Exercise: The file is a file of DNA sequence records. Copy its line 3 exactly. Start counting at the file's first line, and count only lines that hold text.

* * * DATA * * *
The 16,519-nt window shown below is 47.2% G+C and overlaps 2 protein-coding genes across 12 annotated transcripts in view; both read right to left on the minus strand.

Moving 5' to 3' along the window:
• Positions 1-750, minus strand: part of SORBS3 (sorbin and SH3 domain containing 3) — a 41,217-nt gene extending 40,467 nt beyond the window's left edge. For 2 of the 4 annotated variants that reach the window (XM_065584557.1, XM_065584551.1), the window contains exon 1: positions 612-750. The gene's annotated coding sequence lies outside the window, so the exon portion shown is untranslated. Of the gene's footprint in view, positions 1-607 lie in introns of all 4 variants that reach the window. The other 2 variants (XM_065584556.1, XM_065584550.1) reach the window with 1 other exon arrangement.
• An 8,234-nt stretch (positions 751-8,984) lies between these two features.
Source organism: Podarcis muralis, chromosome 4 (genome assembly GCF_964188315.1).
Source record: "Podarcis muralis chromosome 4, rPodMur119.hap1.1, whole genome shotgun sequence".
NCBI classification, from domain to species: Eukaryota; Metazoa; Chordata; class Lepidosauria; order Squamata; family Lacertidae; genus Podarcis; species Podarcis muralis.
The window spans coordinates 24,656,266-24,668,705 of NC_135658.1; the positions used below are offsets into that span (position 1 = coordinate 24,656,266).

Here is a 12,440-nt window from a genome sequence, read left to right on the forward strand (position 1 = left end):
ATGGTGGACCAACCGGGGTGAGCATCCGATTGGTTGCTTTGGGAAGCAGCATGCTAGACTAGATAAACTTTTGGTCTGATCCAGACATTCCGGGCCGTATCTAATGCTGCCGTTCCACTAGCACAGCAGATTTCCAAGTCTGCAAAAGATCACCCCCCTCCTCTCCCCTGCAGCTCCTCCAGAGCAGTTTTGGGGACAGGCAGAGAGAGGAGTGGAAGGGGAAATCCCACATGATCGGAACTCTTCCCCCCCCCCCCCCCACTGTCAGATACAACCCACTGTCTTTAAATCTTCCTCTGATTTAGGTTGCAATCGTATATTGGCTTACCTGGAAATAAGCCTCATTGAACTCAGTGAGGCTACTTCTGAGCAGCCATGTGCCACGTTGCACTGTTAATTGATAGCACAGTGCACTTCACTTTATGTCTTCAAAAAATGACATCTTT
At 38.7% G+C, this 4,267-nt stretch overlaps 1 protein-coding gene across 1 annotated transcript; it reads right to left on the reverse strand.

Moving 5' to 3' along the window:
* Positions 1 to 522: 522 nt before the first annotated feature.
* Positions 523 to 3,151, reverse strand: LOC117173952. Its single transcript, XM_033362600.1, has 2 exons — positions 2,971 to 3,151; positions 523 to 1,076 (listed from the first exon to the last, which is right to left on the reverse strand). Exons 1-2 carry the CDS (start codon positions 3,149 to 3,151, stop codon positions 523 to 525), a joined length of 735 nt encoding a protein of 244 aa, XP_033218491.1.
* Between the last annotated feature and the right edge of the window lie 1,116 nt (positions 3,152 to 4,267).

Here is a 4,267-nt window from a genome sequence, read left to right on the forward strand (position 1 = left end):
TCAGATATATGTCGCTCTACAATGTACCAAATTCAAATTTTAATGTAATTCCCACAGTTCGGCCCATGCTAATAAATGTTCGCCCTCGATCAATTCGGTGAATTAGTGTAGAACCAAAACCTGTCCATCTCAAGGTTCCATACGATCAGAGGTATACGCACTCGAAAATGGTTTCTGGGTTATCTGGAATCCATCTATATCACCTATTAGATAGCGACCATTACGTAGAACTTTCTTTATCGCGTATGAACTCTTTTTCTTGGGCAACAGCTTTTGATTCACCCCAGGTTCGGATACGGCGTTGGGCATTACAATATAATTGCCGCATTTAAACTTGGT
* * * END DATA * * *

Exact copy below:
• Positions 1-750, minus strand: part of SORBS3 (sorbin and SH3 domain containing 3) — a 41,217-nt gene extending 40,467 nt beyond the window's left edge. For 2 of the 4 annotated variants that reach the window (XM_065584557.1, XM_065584551.1), the window contains exon 1: positions 612-750. The gene's annotated coding sequence lies outside the window, so the exon portion shown is untranslated. Of the gene's footprint in view, positions 1-607 lie in introns of all 4 variants that reach the window. The other 2 variants (XM_065584556.1, XM_065584550.1) reach the window with 1 other exon arrangement.